The truth in my opinion is that the capabilities approach just isn’t good enough. Not for humans, and certainly not for animals. Can you provide some reasons for why you think this? It is precisely because of factors like animals and the disabled that prove too problematic for the capabilities theory to function properly on its own. I worry that you are running togehter the capability approach with contractarianism. These are very different and it is clear why contractarianism has a problem with the mentally disabled and animals (they can't make a contract). But these beings have species specific capabilities and so the capabilities approach can include them in the realm of justice and it is natural for it to do so. And it’s not even that we disagree on the ends, just the means.               


Natalia LeDang
Dr. Ned Hettinger
PHIL 301 – 001
1 November 2011
Martha Nussbaum’s Beyond “Compassion and Humanity”

Nussbaum discusses the views of Singer and Bentham regarding pain towards animals. Non-sentient animals, such as crustaceans and mollusks, do not have the ability to foresee their own death; thus, there is no harm in killing them. The capabilities approach has problems saying this, for these creatures have capabilities that one might blight or tward the flourishing of. However, what about the case for sentient animals, such as foxes and wolves? These conscious animals, under the infliction of prolonging pain, can foresee their own death and take “conscious interest in the continuation of life.” That itself is bad. On the other hand, if they were to be killed painlessly, such as a deer shot down in surprise, then there is no harm done. This is not Nussbaum's view: For her, the deer has capabilities that we have obligations not to blight. What difference does it make though, whether an animal experience vicious or painless death? In the end, animals meet their fate, and the pain ends there. I'm not sure I understand the last two sentencse. Replace "animal" with "human animal" and ask what differnce does it make whether a human experiences a very painful or painless death, for once dead the pain ends. Many worry that their loved ones (including animals) have end of life experience that are not filled with pain.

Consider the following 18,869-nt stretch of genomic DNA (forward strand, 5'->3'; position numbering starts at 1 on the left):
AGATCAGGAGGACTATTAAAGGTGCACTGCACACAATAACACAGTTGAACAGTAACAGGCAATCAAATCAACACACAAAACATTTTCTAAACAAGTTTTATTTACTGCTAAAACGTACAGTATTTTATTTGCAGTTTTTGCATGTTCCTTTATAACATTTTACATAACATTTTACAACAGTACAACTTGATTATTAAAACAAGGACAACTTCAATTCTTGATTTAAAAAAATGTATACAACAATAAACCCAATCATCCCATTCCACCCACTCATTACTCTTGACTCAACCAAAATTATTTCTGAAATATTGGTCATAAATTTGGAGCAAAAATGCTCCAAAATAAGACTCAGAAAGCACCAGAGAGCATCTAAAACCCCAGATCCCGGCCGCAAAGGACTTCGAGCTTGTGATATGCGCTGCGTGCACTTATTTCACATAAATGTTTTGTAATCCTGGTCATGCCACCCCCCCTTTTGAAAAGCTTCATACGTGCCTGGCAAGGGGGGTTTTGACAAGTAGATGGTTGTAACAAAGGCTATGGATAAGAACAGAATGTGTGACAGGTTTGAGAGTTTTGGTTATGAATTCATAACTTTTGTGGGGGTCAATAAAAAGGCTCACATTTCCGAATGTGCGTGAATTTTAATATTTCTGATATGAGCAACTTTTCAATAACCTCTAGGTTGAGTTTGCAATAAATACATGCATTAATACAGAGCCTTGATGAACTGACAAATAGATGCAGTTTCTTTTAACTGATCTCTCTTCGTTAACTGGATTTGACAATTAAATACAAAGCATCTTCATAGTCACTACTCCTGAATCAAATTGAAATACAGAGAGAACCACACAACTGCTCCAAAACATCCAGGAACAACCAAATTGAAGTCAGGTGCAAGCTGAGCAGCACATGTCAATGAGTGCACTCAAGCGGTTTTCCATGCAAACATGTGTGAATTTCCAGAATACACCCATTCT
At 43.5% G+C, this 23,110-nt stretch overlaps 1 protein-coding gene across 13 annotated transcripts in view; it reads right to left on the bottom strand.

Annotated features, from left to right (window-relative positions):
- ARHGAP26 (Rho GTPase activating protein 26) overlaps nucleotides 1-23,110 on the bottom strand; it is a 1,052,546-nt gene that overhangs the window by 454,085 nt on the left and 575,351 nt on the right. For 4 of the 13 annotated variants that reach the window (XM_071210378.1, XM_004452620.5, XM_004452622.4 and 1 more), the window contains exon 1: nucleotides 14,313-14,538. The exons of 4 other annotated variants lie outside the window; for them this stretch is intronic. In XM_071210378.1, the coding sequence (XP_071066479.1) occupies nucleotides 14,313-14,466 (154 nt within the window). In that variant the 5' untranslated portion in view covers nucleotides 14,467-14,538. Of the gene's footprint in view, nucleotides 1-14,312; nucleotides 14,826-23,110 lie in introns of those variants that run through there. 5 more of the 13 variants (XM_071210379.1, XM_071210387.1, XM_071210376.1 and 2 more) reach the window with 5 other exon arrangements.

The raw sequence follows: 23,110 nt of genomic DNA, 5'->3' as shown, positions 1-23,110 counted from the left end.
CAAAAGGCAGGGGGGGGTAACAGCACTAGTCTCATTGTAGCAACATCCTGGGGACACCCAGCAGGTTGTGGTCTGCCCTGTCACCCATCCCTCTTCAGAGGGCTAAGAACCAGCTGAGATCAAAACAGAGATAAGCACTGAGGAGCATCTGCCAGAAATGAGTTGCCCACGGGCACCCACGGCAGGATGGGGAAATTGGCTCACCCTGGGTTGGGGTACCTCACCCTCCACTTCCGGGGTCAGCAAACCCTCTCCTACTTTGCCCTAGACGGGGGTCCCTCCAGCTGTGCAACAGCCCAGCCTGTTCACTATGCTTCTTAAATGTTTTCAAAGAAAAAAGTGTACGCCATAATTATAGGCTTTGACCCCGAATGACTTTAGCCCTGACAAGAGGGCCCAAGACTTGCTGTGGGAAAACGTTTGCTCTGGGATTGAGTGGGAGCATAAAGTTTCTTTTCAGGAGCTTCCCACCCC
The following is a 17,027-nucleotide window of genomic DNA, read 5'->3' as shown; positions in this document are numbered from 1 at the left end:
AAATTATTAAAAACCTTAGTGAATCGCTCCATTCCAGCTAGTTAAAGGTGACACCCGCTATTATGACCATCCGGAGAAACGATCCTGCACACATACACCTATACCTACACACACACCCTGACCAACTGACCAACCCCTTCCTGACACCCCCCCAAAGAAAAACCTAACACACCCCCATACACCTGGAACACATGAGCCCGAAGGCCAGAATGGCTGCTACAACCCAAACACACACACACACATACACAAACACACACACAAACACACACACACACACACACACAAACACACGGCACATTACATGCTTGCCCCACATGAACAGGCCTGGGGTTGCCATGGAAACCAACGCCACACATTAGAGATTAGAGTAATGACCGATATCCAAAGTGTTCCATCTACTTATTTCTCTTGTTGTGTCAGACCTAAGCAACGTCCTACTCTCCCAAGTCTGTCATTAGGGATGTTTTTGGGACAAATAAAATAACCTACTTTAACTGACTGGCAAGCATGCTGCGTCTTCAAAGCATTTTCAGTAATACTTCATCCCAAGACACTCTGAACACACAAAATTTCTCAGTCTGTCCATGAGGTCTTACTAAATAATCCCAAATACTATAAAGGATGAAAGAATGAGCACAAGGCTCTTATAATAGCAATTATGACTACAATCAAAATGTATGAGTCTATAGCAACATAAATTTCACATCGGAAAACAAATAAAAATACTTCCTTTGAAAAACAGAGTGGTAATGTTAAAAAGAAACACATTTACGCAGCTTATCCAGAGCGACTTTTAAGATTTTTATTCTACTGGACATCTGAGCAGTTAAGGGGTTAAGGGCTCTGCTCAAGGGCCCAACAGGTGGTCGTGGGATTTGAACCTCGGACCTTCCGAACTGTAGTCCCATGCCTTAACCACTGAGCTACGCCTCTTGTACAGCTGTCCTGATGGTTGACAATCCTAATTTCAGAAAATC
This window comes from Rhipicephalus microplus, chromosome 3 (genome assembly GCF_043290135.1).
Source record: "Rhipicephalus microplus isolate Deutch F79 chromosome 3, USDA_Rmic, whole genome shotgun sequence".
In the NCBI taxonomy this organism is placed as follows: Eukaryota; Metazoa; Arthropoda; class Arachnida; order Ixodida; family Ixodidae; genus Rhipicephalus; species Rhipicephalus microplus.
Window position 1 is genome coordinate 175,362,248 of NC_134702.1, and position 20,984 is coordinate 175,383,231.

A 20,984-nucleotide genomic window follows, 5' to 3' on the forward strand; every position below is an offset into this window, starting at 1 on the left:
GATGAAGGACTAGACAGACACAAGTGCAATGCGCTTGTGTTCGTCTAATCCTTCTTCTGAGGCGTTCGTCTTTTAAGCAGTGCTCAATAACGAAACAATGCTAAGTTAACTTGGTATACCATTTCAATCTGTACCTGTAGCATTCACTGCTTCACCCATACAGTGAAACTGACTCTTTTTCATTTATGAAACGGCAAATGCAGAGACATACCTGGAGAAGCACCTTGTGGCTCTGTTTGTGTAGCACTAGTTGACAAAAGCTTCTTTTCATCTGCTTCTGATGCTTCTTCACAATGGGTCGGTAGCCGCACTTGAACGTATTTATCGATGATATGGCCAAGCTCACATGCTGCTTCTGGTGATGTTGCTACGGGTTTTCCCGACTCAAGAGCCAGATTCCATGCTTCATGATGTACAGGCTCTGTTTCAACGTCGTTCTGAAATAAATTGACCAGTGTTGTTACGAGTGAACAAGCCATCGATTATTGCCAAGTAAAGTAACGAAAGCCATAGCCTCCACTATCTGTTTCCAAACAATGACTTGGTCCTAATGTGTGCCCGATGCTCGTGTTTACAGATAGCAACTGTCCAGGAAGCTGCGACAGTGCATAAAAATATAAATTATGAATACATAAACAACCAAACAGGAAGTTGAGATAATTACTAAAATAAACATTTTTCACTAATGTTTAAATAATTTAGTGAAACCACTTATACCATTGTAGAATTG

It seems to me that Singer and Bentham would say such things due to empathy. We would not feel as bad if an animal is painlessly killed rather than have the animal go through a more terrible pain. Although it would be nice to have an animal die painlessly and quickly, it has not always been the case, especially what was shown in the “Witness” documentary. In the video, we see the various ways that an animal may die. For example, one is an apparatus that electrocutes the animal; quick and painless. Another is placing the animal in an enclosed box and releases the carbon monoxide; slow and painful. Why perform the former and rather than the latter? Again, I'm thinking this has an obvious answer: Because pain is bad and we should avoid inflicting it when we can.